Have total control over behavior and functionality of installers and SFX packages
- Several dozens of custom actions let you do most everything you want: read/write from/to Windows registry, create Windows & Internet shortcuts, execute multiple programs, open document files and Web pages, display message boxes and readme texts in Rich Text Format (WYSIWYG), ask your end users for folders, options, passwords, set file destination and conditions on extraction, register shared files and self-register files, check file properties and integrity (CRC32), prompt users for password and information, use If/Then/Else and Goto statements, restart computer, install Windows Installer MSI or MSP, show an information panel with variables...
Visually manage custom actions using the powerful editor. Add, remove, modify, move, copy/paste single or several actions, import/export custom actions without requiring any additional knowledge. Even if custom actions are similar to scripting, you have not to learn any special language.
- Change file attributes; detect EXE bitness (32-bit or 64-bit); create custom folders; remove specific or multiple files; display license agreements; remove folders; check for files, folders and registry key's existence; execute document (show Web pages) files; read or write .ini entries; copy or rename files; add extra commands for the uninstaller, read existing XML files and data, write XML entries (nodes, attributes) and modify XML files, store information into external files...
Ability to work with variables: you can use variables to store data, read/write from/to the Windows Registry, read/write to .ini files, perform conditional (if/then/else) tests, use goto label jumps... Paquet Builder includes a variable manager that lets you add or remove your own variables.
Possibility to add an uninstaller to your packages: end users can remove changes your package made (unpacked files, registry entries, shortcuts, self-registered files...). This uninstaller is fully customizable and useful if you create a setup routine for your software program. You may even add uninstall commands and custom actions to remove additional files or run external programs, in order to perform additional cleaning.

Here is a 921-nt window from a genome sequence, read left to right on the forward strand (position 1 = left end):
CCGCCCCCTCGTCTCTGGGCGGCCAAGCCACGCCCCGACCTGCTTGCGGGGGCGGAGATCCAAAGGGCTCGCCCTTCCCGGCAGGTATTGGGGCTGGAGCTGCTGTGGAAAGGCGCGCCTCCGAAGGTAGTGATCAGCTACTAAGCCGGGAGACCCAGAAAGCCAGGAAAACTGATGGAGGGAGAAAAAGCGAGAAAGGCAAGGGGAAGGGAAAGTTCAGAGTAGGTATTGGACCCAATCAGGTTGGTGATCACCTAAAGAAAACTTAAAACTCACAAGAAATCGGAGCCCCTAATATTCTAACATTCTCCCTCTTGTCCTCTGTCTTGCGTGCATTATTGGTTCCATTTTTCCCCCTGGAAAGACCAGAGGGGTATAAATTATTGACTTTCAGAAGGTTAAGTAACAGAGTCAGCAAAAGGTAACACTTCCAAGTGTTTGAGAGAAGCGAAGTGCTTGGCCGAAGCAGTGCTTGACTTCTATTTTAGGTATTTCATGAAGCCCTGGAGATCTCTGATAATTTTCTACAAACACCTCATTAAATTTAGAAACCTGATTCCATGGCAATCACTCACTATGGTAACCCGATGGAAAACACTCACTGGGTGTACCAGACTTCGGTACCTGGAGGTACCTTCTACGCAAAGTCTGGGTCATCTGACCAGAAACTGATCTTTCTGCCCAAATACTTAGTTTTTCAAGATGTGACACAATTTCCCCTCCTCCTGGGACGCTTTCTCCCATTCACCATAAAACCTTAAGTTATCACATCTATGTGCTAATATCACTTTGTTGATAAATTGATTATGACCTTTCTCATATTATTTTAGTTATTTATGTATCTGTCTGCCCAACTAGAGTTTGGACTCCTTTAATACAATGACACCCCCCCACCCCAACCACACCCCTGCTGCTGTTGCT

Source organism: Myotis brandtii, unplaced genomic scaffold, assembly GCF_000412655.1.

Build 32-bit and 64-bit (x64) packages that can install 64-bit applications or access 64-bit Windows registry.
Group your files into components and let your users decide which ones should be installed on their computer. Components are managed using the file manager, and have special properties that allow you to control their behavior (whether associated files will be unpacked or not for instance).
- Determine the destination folder for each file (you can extract ActiveX controls to the Windows System folder for example) and optionally you can associate a conditional variable to each file that decides whether the file should be extracted or not. It allows you to group your files into components as in setup routines.
Packages can register shared files and self-registered ActiveX and DLL files. The uninstaller can safely remove them if they are not used anymore.
Easily and visually manage shortcuts and registry entries to create. You can moreover import/export .REG files.
Read the file destination path from the Windows Registry, register more ActiveX controls, run BAT files, execute multiple Setup programs and then remove all temporary files, display destination folder in a shell window after extracting files, show a Web page after a successful extraction, show a final dialog or message box, run an additional program (a.k.a. "final task") or display a file when the package closes.
In addition to custom actions, you can run a document or an executable file, display prompt messages, create Windows shortcuts, write custom entries in the Windows registry if you do not want to work with custom actions.
Support for Microsoft Windows Installer (MSI) databases and patches (MSP): Paquet Builder provides you with tools to automatically configure your setup project for executing these setup procedures instead of a traditional setup program.
- Install several Windows Installer MSI setups or MSP patches back to back. Check for the presence of the Windows Installer service.